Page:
Effects of ageing on the liver

The effects of ageing on the liver

If you were asked to name some signs of ageing, you might think of wrinkly skin, grey hair or poor eyesight. Age-related changes go much further than that, though. Your blood vessels and airways become more rigid, your bones weaken and you lose muscle mass and strength. 

Then there’s your liver. Your largest internal organ goes through considerable changes as you get older. Let’s take a look. 


What happens to your liver as you age?

Your liver experiences several structural and microscopic changes as you get older, including: 

  • A change in colour from lighter to darker brown
  • Getting smaller
  • Reduced blood flow
  • Decreased production and flow of bile
  • Reduced ability to manage stress
  • Reduced capacity to metabolise substances
  • Slower repair of damaged cells. 

What does that mean in practice? A few things. 


1. You might need a lower dose of medication

All medications have side effects. When we prescribe them, we’re weighing the likely benefits against the potential side effects. That equation can change as you get older. 

Your liver is not as good as it used to be at metabolising substances like medications, meaning you’re more likely to experience dose-related side effects.

The answer might be to lower the dose. That way, you can hopefully continue to benefit from the medication without experiencing troubling side effects. 

This needs to be overseen by your general practitioner or specialist.


2. Gallstones become more common

Gallstones are hard, pebble-like masses that form in your gallbladder, below your liver. The risk of gallstones may increase with age, in part, because your liver is not making as much bile as it used to. Decreased bile production makes cholesterol more likely to crystallise and turn into gallstones.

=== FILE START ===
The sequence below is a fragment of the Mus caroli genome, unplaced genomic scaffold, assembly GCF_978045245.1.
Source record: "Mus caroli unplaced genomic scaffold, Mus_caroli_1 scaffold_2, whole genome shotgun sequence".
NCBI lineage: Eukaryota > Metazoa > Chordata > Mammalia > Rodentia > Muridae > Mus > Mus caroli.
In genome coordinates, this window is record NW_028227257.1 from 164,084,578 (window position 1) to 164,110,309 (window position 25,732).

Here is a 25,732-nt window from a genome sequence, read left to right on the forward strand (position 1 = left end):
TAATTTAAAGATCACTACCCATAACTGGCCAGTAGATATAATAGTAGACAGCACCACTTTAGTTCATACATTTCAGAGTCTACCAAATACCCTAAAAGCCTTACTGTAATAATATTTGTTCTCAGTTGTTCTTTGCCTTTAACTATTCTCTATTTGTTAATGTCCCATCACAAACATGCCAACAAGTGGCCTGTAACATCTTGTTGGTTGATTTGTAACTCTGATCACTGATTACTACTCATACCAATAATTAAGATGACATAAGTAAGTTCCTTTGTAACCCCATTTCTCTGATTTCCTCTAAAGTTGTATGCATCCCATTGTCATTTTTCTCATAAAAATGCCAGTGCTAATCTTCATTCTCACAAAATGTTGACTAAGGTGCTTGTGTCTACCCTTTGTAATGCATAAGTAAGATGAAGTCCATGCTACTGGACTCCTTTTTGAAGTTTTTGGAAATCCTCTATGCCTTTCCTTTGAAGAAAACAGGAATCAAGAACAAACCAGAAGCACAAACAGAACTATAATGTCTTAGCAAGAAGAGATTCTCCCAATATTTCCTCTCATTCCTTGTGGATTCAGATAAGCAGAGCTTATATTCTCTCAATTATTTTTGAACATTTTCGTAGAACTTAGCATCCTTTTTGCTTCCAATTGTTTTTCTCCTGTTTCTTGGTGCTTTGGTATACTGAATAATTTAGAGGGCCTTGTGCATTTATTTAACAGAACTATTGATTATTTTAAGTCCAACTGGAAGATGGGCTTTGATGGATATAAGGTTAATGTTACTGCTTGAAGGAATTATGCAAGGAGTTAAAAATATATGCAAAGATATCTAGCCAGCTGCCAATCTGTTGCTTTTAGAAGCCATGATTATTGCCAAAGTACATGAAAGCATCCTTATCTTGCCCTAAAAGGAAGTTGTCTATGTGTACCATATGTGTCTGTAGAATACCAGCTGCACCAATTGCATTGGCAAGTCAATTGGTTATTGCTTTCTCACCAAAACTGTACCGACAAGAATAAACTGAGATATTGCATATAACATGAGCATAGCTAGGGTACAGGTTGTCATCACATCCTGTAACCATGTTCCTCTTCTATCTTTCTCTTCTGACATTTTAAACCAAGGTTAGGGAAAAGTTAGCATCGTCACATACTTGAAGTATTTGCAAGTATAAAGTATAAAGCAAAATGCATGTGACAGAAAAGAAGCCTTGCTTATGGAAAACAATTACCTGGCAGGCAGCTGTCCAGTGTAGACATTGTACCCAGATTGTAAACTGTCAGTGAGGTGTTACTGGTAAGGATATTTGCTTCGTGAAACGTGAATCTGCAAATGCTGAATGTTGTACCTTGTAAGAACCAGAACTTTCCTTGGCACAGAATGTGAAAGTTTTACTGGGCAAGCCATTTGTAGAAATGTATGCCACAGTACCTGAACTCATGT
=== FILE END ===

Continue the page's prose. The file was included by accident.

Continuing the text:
3. You may need to be more cautious with alcohol and other substances

Many aspects of modern Western living stress your liver. Over 75% of Australian adults drink alcohol and 1 in 3 of them drink at a level that increases the risk of alcohol-related disease or injury.

Each time your liver filters alcohol, some of its cells die. It’s resilient enough to develop new cells if you don’t drink much or drink too often. 

As you get older, though, your liver’s ability to withstand that sort of stress decreases. Toxic substances like alcohol can therefore cause more damage in older people than in younger ones. Your liver is also less able to repair damaged cells, meaning alcohol consumption can become more problematic more quickly. 

It’s important to remember that alcohol is never completely safe regardless of your age. However, here are some Australian Guidelines to help reduce the health risks if you do decide to consume alcohol.


Why should you get a liver scan if you are older?

Even with all these age-related changes, blood test results may remain normal. 

If you’re concerned about age-related liver changes, then it may be worth getting a liver scan. 

A liver scan is the key to spotting early health warnings. This is a non-invasive procedure similar to an ultrasound. It inspects your liver for signs of scarring (fibrosis) or fatty changes. 


How can we help?

Moonee Valley Specialist Centre is one of only a few private clinics in Victoria to possess a FibroScan® 502 Touch liver scanner.

You don’t need a referral for this. Simply make an appointment

Liver scans are run by our Registered Nurse Nicole Starbuck-Connelly and supported by Dr Nathan Connelly, a leading and highly respected hepatologist (liver specialist) and gastroenterologist.  

Please call us on 03 9372 0372 or book online.


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All information is general and is not intended to be a substitute for professional medical advice. Moonee Valley Specialist Centre can consult with you to confirm if a particular treatment or procedure is right for you. Any surgical or invasive procedure carries risks. A second opinion may help you decide if a particular treatment is right for you.

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